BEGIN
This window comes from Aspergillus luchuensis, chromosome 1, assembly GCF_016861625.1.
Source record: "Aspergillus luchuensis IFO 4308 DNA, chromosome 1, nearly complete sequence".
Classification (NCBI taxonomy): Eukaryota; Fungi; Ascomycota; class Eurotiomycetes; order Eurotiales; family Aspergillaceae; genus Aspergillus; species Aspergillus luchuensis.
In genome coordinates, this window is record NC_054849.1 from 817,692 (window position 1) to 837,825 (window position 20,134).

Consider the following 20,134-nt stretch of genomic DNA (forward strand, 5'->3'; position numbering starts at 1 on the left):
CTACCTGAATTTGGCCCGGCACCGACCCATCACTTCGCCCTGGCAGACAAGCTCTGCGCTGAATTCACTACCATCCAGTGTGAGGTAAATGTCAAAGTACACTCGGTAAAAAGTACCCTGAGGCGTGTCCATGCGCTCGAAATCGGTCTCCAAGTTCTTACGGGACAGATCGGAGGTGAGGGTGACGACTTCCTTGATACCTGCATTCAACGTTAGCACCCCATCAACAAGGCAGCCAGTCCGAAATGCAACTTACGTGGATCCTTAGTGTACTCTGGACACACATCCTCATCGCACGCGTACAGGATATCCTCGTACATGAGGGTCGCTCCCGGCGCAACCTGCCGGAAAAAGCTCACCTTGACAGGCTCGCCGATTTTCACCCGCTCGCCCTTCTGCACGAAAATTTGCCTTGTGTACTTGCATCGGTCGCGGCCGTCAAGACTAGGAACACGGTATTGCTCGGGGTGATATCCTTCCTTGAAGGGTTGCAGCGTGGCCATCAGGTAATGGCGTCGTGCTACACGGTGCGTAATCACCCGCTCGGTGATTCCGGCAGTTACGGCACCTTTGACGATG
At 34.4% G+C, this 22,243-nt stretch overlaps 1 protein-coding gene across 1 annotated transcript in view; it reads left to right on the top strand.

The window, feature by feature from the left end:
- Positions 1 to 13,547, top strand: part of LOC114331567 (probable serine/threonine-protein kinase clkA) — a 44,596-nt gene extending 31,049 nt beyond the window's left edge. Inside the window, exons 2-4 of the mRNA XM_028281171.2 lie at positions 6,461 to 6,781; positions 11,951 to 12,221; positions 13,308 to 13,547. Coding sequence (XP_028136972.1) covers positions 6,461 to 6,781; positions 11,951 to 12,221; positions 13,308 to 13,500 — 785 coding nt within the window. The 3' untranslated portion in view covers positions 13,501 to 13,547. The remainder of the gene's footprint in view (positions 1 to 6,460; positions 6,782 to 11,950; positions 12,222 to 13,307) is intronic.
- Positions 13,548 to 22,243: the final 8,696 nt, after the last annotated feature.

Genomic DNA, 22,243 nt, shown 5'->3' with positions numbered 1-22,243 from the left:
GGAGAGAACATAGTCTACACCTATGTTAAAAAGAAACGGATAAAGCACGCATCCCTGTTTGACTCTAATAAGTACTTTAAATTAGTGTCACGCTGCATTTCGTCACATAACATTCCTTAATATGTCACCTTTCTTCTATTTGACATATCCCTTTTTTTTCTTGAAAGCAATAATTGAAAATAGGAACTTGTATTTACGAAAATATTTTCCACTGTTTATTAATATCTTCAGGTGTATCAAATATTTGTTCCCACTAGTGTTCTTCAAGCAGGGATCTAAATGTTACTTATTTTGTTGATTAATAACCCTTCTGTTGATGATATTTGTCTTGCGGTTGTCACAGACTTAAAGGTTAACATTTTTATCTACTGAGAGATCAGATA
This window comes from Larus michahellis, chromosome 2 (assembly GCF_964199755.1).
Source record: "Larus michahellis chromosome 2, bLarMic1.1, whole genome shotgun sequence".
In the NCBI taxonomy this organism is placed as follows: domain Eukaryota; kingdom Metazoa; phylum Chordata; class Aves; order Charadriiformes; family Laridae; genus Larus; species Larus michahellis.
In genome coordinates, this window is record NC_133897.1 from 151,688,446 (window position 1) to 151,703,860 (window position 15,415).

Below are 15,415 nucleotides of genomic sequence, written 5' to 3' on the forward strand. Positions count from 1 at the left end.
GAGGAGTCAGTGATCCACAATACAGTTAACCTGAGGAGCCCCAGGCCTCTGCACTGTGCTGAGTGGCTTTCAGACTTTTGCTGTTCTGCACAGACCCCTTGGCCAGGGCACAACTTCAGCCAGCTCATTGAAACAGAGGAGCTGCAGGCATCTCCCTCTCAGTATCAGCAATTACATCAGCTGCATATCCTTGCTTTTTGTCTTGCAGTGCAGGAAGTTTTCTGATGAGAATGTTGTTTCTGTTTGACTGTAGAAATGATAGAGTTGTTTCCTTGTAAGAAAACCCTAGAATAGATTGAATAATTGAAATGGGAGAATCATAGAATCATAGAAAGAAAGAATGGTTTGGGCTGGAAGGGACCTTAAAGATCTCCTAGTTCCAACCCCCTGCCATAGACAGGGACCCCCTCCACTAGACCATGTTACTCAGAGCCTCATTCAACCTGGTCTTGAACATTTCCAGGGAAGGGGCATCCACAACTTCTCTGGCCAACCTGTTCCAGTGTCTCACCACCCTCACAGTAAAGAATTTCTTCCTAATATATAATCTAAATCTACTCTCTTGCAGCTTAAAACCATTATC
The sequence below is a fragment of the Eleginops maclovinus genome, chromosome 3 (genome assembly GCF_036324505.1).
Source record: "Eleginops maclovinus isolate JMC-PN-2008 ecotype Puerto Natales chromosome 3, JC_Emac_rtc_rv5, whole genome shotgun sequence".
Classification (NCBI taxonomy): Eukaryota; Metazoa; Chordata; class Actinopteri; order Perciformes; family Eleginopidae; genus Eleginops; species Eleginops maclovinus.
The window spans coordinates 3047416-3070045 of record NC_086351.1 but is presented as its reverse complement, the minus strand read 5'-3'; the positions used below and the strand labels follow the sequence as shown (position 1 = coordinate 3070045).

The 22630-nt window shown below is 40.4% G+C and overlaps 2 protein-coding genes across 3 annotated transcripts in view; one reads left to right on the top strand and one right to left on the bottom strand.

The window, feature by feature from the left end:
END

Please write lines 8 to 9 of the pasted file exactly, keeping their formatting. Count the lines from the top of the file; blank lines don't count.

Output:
The window, feature by feature from the left end:
- Positions 1 to 13,547, top strand: part of LOC114331567 (probable serine/threonine-protein kinase clkA) — a 44,596-nt gene extending 31,049 nt beyond the window's left edge. Inside the window, exons 2-4 of the mRNA XM_028281171.2 lie at positions 6,461 to 6,781; positions 11,951 to 12,221; positions 13,308 to 13,547. Coding sequence (XP_028136972.1) covers positions 6,461 to 6,781; positions 11,951 to 12,221; positions 13,308 to 13,500 — 785 coding nt within the window. The 3' untranslated portion in view covers positions 13,501 to 13,547. The remainder of the gene's footprint in view (positions 1 to 6,460; positions 6,782 to 11,950; positions 12,222 to 13,307) is intronic.